Peace. Out. (or Android isn't ready for me)

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Thread: Peace. Out. (or Android isn't ready for me)

  1. #1
    Junior Member mobodojo's Avatar
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    Peace. Out. (or Android isn't ready for me)

    Hey all. It was a very short period of time I was involved in this community. You guys are fantastic and, if I ever return to the Android fold, I will certainly grace the virtual halls of SprintDroids.com with pleasure.

    Why am I out? Simply put, Android isn't there, in my opinion, and the hardware isn't there, unless you pay a meaningless tax. In greater detail, Android is too buggy and unstable, it doesn't play well on CPUs which can easily handle optimized Linux kernels, and the large variety of handsets, while certainly empowering, diversify Android to a unpleasant degree.

    As for the tax, I'm not willing to change to a plan I don't need and pay an extra $10 a month for the privilege of NOT getting access to Sprint's new 4G network. None of Sprint's answers regarding the $10 Evo 4G fee are acceptable and were likely proposed by Gorilla's, which gives decent Gorilla's a bad name.

    I left a 1.5 year old BlackBerry Curve 8330 for an Intercept, which turned out to be unresponsive crap. I turned that in for an HTC Hero, which at first was better, but also turned out to be unusable and unstable in its own annoying ways.

    I found much of the functionality of Android to be wonderful, loved the integration, and was deeply impressed with the voice navigation, which was handled better on the Intercept than the Hero. It's just a shame that you REQUIRE a 1GHz CPU in order for the software to have enough horsepower just to be reasonably smooth.

    I saw in another thread someone had irrationally predicted the downfall of the iPhone. I have news for you, Android isn't going to be the catalyst of Apple's failure. No one handset is. The mobile phone market is so big, Apple makes a significant profit with just one carrier and less than a quarter of the smartphone market (which itself is only a small portion of the overall mobile phone market!)

    So, what have I done? I didn't move back to my slow, old BB. I instead invested in a nice, functional, stable, reliable Palm Pre. I know that many of you will scoff at that, and that's your right. I was a Palm fan for many years. I have thousands of dollars of Palm gear in my desk drawers, all of which I used for years instead of my brain.

    I'm happy with it, it does what I need, and it works. I'm not saying this to push anyone to switch. Quite the opposite. Go with what you want! I should have done that in the first place, but I was drawn in by a lot of people saying that Android rocked, including Leo Laporte. I should have realized that the Nexus One is far more a device than either the Intercept or Hero.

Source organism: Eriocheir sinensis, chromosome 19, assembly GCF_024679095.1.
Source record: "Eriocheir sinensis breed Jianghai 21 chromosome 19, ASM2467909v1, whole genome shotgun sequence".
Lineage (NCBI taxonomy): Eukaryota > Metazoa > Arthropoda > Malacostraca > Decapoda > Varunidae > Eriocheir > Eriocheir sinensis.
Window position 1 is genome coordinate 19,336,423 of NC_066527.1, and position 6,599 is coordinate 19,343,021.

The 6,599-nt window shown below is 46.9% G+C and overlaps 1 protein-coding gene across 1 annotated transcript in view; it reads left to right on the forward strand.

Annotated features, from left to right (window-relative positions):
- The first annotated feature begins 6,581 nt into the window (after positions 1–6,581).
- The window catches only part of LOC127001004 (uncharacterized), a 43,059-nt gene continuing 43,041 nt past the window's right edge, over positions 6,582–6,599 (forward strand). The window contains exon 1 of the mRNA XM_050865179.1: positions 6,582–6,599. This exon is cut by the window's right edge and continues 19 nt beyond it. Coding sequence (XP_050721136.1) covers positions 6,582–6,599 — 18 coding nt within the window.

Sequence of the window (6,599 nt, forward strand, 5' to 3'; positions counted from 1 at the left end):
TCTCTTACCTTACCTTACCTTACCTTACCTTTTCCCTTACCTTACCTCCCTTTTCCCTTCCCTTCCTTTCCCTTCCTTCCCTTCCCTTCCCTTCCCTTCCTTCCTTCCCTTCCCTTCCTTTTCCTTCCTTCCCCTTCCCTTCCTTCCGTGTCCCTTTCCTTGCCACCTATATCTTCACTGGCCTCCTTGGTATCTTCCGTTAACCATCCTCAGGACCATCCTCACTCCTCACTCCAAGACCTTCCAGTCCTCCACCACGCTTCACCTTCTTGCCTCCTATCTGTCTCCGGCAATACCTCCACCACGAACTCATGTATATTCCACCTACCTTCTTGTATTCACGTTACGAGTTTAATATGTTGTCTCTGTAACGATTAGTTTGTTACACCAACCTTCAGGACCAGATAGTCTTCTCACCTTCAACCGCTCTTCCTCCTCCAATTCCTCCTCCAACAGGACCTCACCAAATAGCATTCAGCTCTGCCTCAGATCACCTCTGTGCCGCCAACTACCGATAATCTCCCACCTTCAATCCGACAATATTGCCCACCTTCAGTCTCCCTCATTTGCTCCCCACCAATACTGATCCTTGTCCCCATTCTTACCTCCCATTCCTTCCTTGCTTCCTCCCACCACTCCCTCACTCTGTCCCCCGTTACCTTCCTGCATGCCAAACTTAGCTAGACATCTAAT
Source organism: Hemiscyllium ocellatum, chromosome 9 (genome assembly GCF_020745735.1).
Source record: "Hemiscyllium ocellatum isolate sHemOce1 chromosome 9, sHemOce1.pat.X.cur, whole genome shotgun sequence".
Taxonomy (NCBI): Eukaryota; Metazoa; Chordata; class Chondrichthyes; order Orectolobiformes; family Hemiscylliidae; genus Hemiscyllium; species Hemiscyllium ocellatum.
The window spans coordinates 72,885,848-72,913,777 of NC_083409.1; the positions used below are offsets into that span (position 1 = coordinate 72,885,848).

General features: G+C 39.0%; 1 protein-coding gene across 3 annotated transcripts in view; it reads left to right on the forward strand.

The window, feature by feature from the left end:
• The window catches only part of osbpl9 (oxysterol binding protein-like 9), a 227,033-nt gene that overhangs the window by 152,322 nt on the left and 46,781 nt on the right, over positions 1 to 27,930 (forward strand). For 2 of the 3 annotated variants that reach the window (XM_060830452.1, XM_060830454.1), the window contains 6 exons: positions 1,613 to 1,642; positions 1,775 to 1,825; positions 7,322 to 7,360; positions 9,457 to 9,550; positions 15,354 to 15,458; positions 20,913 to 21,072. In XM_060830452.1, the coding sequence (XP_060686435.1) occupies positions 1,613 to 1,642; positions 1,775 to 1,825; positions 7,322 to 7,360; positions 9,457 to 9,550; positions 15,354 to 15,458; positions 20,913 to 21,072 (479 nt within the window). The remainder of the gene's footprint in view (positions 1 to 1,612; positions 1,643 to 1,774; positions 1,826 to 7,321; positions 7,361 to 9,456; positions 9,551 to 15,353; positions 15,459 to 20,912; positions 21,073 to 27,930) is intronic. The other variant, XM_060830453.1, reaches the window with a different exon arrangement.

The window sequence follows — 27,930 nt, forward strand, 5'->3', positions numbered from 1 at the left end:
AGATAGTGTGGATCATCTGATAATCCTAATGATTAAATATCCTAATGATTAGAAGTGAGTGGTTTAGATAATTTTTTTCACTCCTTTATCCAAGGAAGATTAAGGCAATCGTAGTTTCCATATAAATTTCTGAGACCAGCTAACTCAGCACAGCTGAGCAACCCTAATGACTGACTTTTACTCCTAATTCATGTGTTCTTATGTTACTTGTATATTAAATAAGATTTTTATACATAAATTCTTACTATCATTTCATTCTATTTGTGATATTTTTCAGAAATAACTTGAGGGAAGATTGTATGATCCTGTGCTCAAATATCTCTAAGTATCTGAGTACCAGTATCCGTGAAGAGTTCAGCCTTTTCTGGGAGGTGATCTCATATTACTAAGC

Sucks to be me 8<D

    Thanks all!

    Tyler

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  3. #2
    Sam
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    Android Lurker Sam's Avatar
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    sorry you have had a less-than-stellar experience with android.. mine has been fantastic for me, though i'm on a different carrier and with a different phone (which might be your horsepower issue).

    thanks for the kind words, hope to see you back here sometime!

  4. #3
    Android Lurker droidhead's Avatar
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    Good luck and godspeed.

  5. #4
    Senior Member rich_c's Avatar
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    I was the one who posted that thread and I didn't predict the fall of the iPhone so much as try to underscore the importance of Flash (whether deservedly or not) in the success of mobile platforms.

    I'm sorry you went through so much trouble with both BB and Android phones before settling on a device that works for you. In my case, the EVO has been an exceptional device and is even more so now that it has 2.2 on it.

    The palmOS is also an excellent platform, and has its niche market. If you fit into that market, great! Good luck to you.
    I gave my iPhone to my 5 year old and got an EVO.

  6. #5
    Member wbpo5l's Avatar
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    I'm afraid your making a mistake. But that's just my opinion. One reason Palm was so stable was it, like Apple, was a closed OS. Unlike Android which is based on Open Source Linux. Linux that has been around for eons.

    The other reason it is so stable (Palm) is because it isn't doing much. There is no video conferencing app pushing the limits of service and technology, no location based apps, none of the things that are currently driving the mobile device revolution.